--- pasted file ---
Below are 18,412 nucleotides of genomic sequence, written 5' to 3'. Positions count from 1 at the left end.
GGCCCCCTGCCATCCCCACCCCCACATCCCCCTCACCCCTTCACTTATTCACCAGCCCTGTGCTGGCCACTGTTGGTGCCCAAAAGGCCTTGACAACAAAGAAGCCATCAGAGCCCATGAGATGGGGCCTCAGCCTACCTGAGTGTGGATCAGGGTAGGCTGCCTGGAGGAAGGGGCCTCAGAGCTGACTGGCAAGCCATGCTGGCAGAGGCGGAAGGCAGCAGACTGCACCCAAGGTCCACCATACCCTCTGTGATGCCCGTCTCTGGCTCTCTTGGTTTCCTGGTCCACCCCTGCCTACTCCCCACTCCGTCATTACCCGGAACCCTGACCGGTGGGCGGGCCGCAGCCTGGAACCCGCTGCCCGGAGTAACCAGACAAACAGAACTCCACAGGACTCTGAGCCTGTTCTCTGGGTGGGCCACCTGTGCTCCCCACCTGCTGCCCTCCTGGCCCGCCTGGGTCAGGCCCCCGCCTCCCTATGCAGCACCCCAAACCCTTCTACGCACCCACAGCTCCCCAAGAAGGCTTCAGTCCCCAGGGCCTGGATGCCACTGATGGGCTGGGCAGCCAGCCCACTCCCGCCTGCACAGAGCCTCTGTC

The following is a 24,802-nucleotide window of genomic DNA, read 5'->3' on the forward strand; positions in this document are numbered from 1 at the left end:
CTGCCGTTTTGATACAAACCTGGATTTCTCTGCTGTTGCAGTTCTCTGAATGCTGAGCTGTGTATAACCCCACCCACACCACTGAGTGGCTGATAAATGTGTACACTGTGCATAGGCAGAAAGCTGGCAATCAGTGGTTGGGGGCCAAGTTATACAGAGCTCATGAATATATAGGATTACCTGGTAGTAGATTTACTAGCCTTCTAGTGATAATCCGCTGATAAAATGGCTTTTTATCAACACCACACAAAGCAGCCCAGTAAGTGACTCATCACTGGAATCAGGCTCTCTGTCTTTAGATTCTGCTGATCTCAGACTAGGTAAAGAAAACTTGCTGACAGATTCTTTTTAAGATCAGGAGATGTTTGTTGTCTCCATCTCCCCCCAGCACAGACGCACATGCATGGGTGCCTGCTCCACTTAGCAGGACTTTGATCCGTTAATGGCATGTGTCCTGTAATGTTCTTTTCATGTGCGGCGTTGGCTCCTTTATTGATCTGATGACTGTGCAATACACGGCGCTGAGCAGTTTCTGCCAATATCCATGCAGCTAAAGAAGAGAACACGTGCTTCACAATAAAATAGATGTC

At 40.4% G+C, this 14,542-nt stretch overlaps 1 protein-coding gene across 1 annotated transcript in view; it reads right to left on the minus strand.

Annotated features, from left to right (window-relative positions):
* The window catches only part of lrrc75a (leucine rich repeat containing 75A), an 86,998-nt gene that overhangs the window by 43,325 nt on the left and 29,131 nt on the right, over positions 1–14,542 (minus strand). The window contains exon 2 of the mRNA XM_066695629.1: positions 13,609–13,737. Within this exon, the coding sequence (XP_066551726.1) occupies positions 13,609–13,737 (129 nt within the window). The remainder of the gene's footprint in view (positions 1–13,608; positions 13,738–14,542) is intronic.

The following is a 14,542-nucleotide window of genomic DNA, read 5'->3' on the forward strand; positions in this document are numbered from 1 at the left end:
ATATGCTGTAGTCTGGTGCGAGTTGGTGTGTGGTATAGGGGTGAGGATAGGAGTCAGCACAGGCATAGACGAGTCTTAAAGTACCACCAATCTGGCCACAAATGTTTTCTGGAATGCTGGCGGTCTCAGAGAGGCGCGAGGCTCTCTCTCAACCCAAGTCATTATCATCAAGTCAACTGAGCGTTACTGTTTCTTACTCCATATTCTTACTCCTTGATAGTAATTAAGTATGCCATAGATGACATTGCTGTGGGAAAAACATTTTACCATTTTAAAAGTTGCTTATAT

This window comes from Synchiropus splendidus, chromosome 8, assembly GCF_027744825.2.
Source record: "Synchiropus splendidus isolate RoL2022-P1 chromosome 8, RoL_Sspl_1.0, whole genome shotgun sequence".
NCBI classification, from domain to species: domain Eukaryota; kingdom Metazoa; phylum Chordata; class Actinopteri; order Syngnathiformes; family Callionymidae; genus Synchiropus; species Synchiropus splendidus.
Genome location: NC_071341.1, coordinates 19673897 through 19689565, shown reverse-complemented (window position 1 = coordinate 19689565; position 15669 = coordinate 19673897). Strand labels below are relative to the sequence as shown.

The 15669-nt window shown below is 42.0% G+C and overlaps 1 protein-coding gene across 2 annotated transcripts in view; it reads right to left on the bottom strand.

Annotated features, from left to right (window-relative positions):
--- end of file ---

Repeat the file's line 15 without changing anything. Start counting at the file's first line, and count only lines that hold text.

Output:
Annotated features, from left to right (window-relative positions):